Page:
Stephen K Donovan (The Netherlands)
My young son and I both have a taste for oysters, and have a favourite restaurant in which we like to eat them. It is in the Spui district of Amsterdam, which is also an area with a high density of bookshops. Therefore, there is a double incentive to visit the area. When eating oysters, we are always keen to examine the shells for interesting encrustations or borings, but have never before found anything quite as interesting as the specimen described below (Fig. 1), which was eaten and enjoyed by my son. Although not a fossil specimen, this shell is considered instructional and shows a number of features that would excite interest, if found in a fossil shell.
The oyster is preserved attached to its substrate, a gastropod shell. Crepidula fornicata (Linné), the slipper limpet, “… is a serious pest in oyster beds, and was introduced from America with imported oysters” (Campbell, 1976, p. 154). “Crepidula can actually settle on top of the oysters, almost smothering them …” (Beedham, 1972, p. 48), but in this example the tables are turned: an oyster has used a dead shell as a hard substrate.
The adductor muscle scar of the oyster is a deep brown colour, with a purple patch towards the umbo and the plicate valve is moderately long, indicating that it is a Crassostrea, most probably the Portuguese oyster, C. angulata (Lamarck), also introduced (Beedham, 1972, p. 160). Therefore, the association is of two species that were separated by the Atlantic Ocean before man’s interference, although Crassostrea spp. are widespread in the Americas (Morris, 1975, pp. 36-37) and can be locally common fossils in the Neogene (Littlewood & Donovan, 1988).
The oyster has both encrusted the gastropod and, in turn, been encrusted itself. The oyster spat attached to the platform within the aperture of the gastropod (Fig. 1A, B) and now completely conceals it (compare with, for example, Beedham, 1972, fig. top right on p. 49; Morris, 1975, pl. 45, fig. 10). Its further growth was impeded by the lip of the aperture and the oyster had to grow out of this depression, and over it, resulting in a distinct, semi-circular ridge inside the shell of the bivalve (Fig. 1B). Once it was more fully grown, the external surface of the oyster shell then, in turn, served as a hard substrate for other oyster spatfalls; evidence of least six attached examples are apparent, the most prominent three shells being indicated in Fig. 1A by asterisks.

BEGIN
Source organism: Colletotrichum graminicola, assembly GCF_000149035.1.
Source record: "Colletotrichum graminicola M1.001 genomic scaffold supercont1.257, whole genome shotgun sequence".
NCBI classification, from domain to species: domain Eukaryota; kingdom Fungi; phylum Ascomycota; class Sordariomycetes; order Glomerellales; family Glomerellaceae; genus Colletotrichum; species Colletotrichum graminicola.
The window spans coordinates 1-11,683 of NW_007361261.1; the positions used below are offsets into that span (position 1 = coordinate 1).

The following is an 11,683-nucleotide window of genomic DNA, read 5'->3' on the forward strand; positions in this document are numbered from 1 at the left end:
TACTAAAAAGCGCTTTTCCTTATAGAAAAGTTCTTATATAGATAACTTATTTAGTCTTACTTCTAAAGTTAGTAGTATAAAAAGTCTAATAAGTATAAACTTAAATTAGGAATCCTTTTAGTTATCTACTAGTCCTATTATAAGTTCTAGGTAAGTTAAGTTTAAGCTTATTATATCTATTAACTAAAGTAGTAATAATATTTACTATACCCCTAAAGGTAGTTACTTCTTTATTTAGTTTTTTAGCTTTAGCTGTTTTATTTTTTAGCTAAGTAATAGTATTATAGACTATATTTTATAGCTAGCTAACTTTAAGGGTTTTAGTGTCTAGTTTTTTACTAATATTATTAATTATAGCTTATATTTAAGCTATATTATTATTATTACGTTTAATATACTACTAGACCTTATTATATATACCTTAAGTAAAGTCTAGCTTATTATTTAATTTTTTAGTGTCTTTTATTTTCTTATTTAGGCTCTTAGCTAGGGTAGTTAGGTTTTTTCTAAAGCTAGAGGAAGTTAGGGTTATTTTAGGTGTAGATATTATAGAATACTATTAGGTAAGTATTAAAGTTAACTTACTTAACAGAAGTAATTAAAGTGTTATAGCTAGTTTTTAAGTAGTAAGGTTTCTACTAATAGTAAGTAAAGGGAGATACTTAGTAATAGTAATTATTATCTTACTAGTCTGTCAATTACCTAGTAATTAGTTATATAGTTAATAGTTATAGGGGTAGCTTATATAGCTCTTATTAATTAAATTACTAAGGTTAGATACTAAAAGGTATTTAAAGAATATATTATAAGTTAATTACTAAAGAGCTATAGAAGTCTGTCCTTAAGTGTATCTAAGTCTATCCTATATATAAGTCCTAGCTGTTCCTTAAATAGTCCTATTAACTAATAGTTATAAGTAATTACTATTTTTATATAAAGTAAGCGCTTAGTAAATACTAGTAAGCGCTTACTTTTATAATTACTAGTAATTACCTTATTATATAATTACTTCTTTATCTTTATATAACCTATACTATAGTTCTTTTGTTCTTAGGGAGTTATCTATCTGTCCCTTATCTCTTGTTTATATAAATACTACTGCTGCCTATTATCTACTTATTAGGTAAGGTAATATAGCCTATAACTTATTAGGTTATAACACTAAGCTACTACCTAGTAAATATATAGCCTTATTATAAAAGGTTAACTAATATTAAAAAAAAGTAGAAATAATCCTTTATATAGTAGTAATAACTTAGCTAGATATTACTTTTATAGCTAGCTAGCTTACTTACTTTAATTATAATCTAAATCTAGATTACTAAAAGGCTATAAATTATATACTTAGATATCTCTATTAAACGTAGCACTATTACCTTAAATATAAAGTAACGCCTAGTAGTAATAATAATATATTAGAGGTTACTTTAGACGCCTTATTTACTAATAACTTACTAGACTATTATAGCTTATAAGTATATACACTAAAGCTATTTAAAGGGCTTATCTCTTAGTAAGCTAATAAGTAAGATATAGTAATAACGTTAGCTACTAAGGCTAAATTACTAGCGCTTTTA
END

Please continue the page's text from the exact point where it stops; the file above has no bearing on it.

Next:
The Crepidula shell acted as a hard substrate, not just for the oyster, but also for boring annelid worms. Although the annelids themselves are not preserved, their morphologically distinct borings are referred to the ichnospecies Caulostrepsis taeniola Clarke, 1908 (Fig. 1C, D). These are sinuous, U-shaped borings made in the plane of the shell; the boring is roofed by a thin layer of shell in life that has ‘popped off’ to show the internal structure in some examples (best seen in Fig. 1D).
In conclusion, what was a tasty meal for my son is seen to preserve an association of organisms that dwelled on hard substrates. The dead Crepidula shell formed the basic substrate for this ecological association. It was infested by both a Crassostrea and annelid worms, although there is no indication as to the relative timing of these events; that is, the annelids did not infest the oyster shell and the bivalve did not overgrow the borings.
While the oyster could only have attached to the dead shell of the gastropod, the annelids could have infested the snail when either alive or dead. The oyster later formed a hard substrate for other oysters while it was still alive. We know this to have been the case (my son ate the oyster), but, in an analogous fossil example, we would note that all encrustations of the oyster are on the external surface only, at least suggesting infestation in life. The specimen will be deposited in the collections of the Naturalis Biodiversity Center in Leiden.
Beedham, G.E. 1972. Identification of the British Mollusca. Hulton Educational Publications, Amersham, 239 pp.
Campbell, A.C. 1976. The Country Life Guide to the Seashore and Shallow Seas of Britain and Europe. Country Life Books, London, 320 pp.
Clarke, J.M. 1908. The beginnings of dependent life. New York State Museum Bulletin 121, 146-169. [Not seen.]
Littlewood, D.T.J. & Donovan, S.K. 1988. Variation of Recent and fossil Crassostrea in Jamaica. Palaeontology, 31: 1013‑1028.
Morris, P.A. (edited by Clench, W.J.). 1975. Shells of the Atlantic. Houghton Mifflin, Boston, xxviii+330 pp.